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Showing posts from November, 2008

Habitat begins at home

Posted by: Jenny Mears, Education Programs Coordinator Have you always wanted to attract more wildlife to your yard, but need a little help? Looking for local resources on backyard habitats including events, workshops and websites? Then check out Woodland Park Zoo's Backyard Habitat blog ! This blog is updated weekly with local resources on everything from native plant sales and backyard habitat festivals to updates on bird feeders from Washington Department of Fish & Wildlife. You'll also receive seasonal updates on such topics as when to clean out nestboxes, when to look for mason bees, and when to prune trees and shrubs! Photo by Dennis Connor.

Part One: Did you know?

We get dozens of emails a day, and often the same questions come up again and again. It seems there are some common misconceptions about how the zoo works, so we thought we’d post responses to some of those most frequently asked questions in a new “Did you know?” blog feature. Look for “Did you know?” posts over the next few weeks. ________________________________________ Did you know? The majority of the animals at the zoo are not “tame." Many people contact us asking to go in and pet the tigers or play with the monkeys, thinking that because the animals are in a zoo, they must be tame. In fact, we make every effort to ensure that the animals retain their wild behaviors and so even zookeepers do not go directly into exhibits with the animals (except the domestic cows, sheep, goats and chickens, of course!). So how do we care for them? Each day, our animals are visually monitored for their health and well being and we use what is called operant conditioning training for managing t

Ocelot conservation

Posted by: Rebecca Whitham, Communications We've been updating you frequently with behind-the-scenes photos of the two ocelot kittens. And while it's easy (and fun) to get caught up in how cute they are, it's important to remember that these kittens are also ambassadors for their endangered wild counterparts. Ocelots are still in high demand for the fur industries in Europe and Asia, which leads to abuse of the already existing laws protecting ocelots and other small cats. Ocelot numbers are also decreasing rapidly as a result of habitat destruction and the black market pet trade. Threatened throughout their entire range, ocelots are also becoming exceedingly rare in several areas. In the U.S., ocelots once ranged throughout the southwest from Arizona to Louisiana, yet now less than 100 ocelots are estimated to be left in the U.S. For simple ways to help save endangered species, visit our How You Can Help webpage. Photos: Ocelots at 8 weeks, by Ryan Hawk.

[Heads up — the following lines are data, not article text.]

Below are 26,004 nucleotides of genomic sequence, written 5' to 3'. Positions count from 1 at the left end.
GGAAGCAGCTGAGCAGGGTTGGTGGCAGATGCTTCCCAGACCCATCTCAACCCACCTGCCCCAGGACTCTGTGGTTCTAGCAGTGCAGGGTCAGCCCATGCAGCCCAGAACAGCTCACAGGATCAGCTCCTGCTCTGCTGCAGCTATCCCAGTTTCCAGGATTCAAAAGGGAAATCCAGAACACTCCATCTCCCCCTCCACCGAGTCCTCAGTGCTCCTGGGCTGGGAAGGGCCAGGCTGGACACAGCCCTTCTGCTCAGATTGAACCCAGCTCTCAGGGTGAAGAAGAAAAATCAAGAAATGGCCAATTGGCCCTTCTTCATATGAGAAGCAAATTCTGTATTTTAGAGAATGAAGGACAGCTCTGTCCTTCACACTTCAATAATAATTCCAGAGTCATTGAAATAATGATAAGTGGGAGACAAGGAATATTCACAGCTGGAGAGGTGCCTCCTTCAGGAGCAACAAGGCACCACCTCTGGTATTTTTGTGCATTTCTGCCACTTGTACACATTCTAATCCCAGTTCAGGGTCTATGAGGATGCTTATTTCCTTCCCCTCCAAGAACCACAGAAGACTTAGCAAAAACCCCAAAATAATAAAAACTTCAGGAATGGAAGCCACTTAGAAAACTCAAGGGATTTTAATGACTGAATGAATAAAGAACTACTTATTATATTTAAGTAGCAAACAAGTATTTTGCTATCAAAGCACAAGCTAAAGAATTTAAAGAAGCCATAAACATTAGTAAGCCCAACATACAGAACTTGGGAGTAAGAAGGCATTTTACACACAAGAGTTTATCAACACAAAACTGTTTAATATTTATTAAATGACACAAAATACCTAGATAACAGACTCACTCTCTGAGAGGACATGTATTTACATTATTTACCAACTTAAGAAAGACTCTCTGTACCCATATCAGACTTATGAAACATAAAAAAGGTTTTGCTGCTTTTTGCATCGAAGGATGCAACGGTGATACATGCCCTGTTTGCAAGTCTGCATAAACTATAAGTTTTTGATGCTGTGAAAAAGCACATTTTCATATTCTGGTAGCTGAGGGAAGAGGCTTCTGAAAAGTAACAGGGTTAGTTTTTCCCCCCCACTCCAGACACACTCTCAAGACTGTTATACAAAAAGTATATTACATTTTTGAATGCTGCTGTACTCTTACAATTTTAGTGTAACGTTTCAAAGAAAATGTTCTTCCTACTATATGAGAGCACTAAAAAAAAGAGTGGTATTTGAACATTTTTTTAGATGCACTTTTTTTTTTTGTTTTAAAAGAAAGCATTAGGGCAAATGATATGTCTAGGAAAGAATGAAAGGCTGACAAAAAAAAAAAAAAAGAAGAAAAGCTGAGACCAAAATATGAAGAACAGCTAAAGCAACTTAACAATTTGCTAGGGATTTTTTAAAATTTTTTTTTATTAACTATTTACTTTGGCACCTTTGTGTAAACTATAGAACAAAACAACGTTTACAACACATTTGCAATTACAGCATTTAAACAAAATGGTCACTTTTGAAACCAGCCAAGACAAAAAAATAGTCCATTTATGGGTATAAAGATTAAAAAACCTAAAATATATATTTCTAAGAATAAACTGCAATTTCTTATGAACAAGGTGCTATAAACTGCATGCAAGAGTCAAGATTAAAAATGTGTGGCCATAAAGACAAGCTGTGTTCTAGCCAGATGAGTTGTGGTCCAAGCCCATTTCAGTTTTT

The eagle has landed

Posted by Ric Brewer For several years back, we've had wild eagles take up residence on zoo grounds in trees in the elk yard in Northern Trail. This year appears to be no exception as intrepid volunteer photographer Dennis Dow snapped this great shot of one of these magnificent birds gathering twigs for a nest. Last year's nest failed, but we're hoping whatever pair appears has better luck this time around.

Snow leopard champion Helen Freeman honored

Posted by: Ric Brewer, Communications The champion of snow leopards, Helen Freeman, was remembered over the weekend at a private ceremony held at Woodland Park Zoo that paid tribute to her tireless efforts toward protecting snow leopards and establishing the Snow Leopard Trust. Family, friends, the Snow Leopard Trust, and the zoo unveiled an ensemble of bronze sculptures that illustrates the lifetime passion of Freeman who passed away in 2007. The commemoration to Freeman is located near the zoo’s snow leopard exhibit. Members of the Snow Leopard Trust (SLT), Freeman’s family, and local artist Gretchen Daiber collaborated with the zoo to create the sculptural vignette: a clipboard detailing Freeman’s observations of snow leopards, a leaping snow leopard and a small plaque. Freeman’s interest in snow leopards began in the early 1970s as a volunteer docent at the zoo where she began studying the zoo’s pair of snow leopards from Russia. She discovered a new passion for the endangered cats